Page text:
Will Chooch Save the Phillies?

Out of His Depth.

Out of His Depth.

Or, maybe the first question is, do the Phillies need to be saved?  Thirteen games is hardly a deep look into the season, but considering the 6-7 Phillies were supposed to take advantage of a soft early schedule, it certainly looks like the Phillies need a boost.  Or else they could be headed toward a repeat of 2012.  One of the reasons it’s tempting to project out the Phillies after so few games is because the team looks so familiar.  Same names, same manager, same problems.  Several of their early losses look like they were pulled from the 2012 files.  Could one player make that much of a difference?  Is Ruiz’s offense and his handling of the staff something that turns games in the Phillies favor?  With Chooch coming off a career year, it’s tempting to make those arguments.  

But, I think that argument ignores what the real problems were last year.  The Phillies season fell apart last year after Roy Halladay went on the DL (while Ruiz was having that career year).  On August 2nd, the last game Carlos Ruiz played before returning on September 9th, the Phillies were 47-58.  Ruiz had cooled to .335 at this point, but was still the team’s biggest offensive weapon.  When Ruiz came back, the Phillies were 67-71.  They’d gone 20-13 without Ruiz in the lineup and they’d close the season 14-10 with him back behind the plate.  The Phillies were a better team with Ruiz, and last year would have been much worse without some of his 1st half heroics, but his performance is not what causes the Phillies to win and lose in the big picture.

If you believe in a stat like WAR, Ruiz was worth 4.5 wins to the team last year.  So, that would be the best case scenario for this season when he comes back.  Are the Phillies 4 wins out of a playoff spot?  

 

The Phillies have a couple of players off to fine offensive starts this year.  Chase Utley looks terrific, which is great to see, and Michael Young has had some huge games –performing better than I thought he would–so far.  Even the Mayberry/Nix platoon has put up respectable numbers.  So, why doesn’t the Phillies offense score more runs?  Why don’t they look better?  

The answer is the same as it’s been for the last several seasons.  The team doesn’t hit enough home runs to compensate for their lack of ability to get on base.   That’s the best way I can boil it down.  There are other issues.  They don’t hit left-handed pitching, they function poorly with runners in scoring position and in other “situational” moments, but the bottom line is, the Phillies have a home run hitting style lineup that doesn’t hit home runs.  In 2008, Utley/Howard/Werth and Burrell hit 138 homers.  In 2009, Utley/Howard/Werth and Ibanez hit 144 homers.  What’s the ideal 3-6 for this team?  Utley/Howard/Ruiz/Michael Young?  The upside on that group, even projecting a full season for Ruiz is probably about 95 home runs.  That’s a monumental loss of power.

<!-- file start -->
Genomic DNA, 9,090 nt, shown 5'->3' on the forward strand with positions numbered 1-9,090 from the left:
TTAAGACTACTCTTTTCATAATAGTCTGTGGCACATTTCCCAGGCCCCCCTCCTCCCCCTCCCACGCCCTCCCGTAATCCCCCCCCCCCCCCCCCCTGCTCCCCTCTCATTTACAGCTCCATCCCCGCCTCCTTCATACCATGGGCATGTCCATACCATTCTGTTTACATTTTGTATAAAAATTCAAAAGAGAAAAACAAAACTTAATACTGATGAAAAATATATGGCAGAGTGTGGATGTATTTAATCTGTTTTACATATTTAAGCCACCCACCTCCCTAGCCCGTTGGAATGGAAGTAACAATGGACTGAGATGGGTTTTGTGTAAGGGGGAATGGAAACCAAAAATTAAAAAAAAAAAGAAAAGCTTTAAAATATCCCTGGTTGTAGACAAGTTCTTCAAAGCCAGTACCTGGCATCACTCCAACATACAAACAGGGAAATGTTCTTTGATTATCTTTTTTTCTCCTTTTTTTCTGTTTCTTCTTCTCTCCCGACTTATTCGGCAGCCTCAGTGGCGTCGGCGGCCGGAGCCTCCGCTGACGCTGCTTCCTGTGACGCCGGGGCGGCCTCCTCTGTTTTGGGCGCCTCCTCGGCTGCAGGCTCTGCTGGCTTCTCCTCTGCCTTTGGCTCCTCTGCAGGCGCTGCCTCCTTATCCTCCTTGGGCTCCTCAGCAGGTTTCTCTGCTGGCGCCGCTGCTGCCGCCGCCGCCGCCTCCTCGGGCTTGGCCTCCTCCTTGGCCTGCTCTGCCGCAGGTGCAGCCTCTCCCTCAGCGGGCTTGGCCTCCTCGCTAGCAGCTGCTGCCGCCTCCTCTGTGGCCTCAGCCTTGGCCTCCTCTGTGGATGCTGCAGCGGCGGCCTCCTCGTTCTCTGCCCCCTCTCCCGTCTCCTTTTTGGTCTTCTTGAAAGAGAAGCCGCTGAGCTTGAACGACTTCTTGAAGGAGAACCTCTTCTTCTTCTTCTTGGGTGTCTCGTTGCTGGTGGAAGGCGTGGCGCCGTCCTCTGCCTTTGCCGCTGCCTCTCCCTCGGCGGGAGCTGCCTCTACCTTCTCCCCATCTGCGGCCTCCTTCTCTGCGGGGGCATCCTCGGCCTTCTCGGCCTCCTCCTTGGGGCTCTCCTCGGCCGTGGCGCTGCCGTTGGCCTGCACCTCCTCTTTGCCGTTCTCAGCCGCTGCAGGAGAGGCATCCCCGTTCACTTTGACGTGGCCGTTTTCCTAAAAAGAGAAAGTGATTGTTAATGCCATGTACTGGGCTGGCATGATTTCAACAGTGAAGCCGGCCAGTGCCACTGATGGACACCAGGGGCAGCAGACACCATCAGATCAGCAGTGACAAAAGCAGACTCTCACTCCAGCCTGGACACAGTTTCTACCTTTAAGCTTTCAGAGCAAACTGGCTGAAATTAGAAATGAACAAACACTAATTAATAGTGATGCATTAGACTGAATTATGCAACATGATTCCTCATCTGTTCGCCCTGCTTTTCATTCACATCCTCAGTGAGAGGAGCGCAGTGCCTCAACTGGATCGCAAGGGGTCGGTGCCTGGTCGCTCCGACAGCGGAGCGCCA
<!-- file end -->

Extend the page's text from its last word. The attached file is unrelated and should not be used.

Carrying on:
The Phillies have 12 homers in their first 13 games this year, numbers that are right in line with 2012.  With the team already in the midst of a five game mini-slump, where it looks like stringing together 4 straight singles is about the only way to score, it’s obvious things from an offensive standpoint aren’t going to change that much.  It’ll help to have Ruiz back, but he probably won’t hit .330.  He’ll be better than Kratz, who has been terrible, but it won’t be enough to transform the lineup.  Not with Ryan Howard struggling, with Revere’s microscopic OBP, and with Michael Young probably coming down a bit from the heights of .370.  

So, how does this team win games?  They have to win them how they were designed to win them–by pitching like crazy.  The Phillies that won the World Series had a dangerous combination of some guys who could get on-base and a 1 through 6 that could take you deep at any time.  They really have none of that now.  They were rebuilt, in a different mold, the 4-ace mold after 2009 and since then the Phillies have won when they’ve pitched–almost exclusively.  

In 2010, the Phillies bottomed out at 48-46 on July 21st.  Shortly after that they’d fire Milt Thompson and trade for Roy Oswalt. Over the last 68 games, the Phillies went 49-19.  To be fair, the offense did produce 4.89 runs a game over that closing stretch, which is pretty good by modern NL standards, but they were averaging 4.67 runs a game when they were 48-46.  In 2011 they won 102 games while scoring 4.4 runs on average.  

So, the point I’m getting at is that the Phillies aren’t as good as they were in 2008, because they don’t hit nearly as many home runs, but they’re not as good as they were in 2010 and 2011, because they don’t pitch nearly as well.  And this team is a lot more similar to the 2011 team in makeup than the 2008 team.  Carlos Ruiz can comeback and mercifully end the run of Eric Kratz, but he’s not going to save the Phillies.  To be saved, the Phillies will have to pitch better, get that ERA back among the league leaders, iron out middle relief.  Otherwise, it’s going to be ebbs and flows, good streaks like against New York and miserable ones like what started down in Miami.  

Last year, the Phillies proved that won’t add up to a playoff spot, so something will have to change this time around.  Running down the Nationals and the torrid Braves isn’t going to be easy.  

 

 

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